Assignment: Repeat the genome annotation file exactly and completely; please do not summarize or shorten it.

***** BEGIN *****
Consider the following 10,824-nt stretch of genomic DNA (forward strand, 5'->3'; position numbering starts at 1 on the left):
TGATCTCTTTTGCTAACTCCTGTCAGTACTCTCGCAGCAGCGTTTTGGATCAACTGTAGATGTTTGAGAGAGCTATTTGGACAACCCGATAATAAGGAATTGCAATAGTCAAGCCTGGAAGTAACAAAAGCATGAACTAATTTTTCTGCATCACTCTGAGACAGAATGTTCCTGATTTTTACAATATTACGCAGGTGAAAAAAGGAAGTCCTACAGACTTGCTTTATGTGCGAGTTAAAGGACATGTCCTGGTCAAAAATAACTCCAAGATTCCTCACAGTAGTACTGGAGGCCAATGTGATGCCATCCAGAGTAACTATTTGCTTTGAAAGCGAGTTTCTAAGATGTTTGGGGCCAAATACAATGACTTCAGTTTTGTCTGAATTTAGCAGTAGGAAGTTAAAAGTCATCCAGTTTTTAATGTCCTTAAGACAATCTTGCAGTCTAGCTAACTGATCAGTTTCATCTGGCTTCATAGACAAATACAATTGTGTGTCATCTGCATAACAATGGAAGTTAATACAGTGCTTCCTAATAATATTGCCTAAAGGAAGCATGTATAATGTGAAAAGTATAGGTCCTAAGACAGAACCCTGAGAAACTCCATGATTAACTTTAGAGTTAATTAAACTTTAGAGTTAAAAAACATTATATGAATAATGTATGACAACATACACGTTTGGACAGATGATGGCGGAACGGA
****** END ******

Consider the following 10,824-nt stretch of genomic DNA (forward strand, 5'->3'; position numbering starts at 1 on the left):
TGATCTCTTTTGCTAACTCCTGTCAGTACTCTCGCAGCAGCGTTTTGGATCAACTGTAGATGTTTGAGAGAGCTATTTGGACAACCCGATAATAAGGAATTGCAATAGTCAAGCCTGGAAGTAACAAAAGCATGAACTAATTTTTCTGCATCACTCTGAGACAGAATGTTCCTGATTTTTACAATATTACGCAGGTGAAAAAAGGAAGTCCTACAGACTTGCTTTATGTGCGAGTTAAAGGACATGTCCTGGTCAAAAATAACTCCAAGATTCCTCACAGTAGTACTGGAGGCCAATGTGATGCCATCCAGAGTAACTATTTGCTTTGAAAGCGAGTTTCTAAGATGTTTGGGGCCAAATACAATGACTTCAGTTTTGTCTGAATTTAGCAGTAGGAAGTTAAAAGTCATCCAGTTTTTAATGTCCTTAAGACAATCTTGCAGTCTAGCTAACTGATCAGTTTCATCTGGCTTCATAGACAAATACAATTGTGTGTCATCTGCATAACAATGGAAGTTAATACAGTGCTTCCTAATAATATTGCCTAAAGGAAGCATGTATAATGTGAAAAGTATAGGTCCTAAGACAGAACCCTGAGAAACTCCATGATTAACTTTAGAGTTAATTAAACTTTAGAGTTAAAAAACATTATATGAATAATGTATGACAACATACACGTTTGGACAGATGATGGCGGAACGGA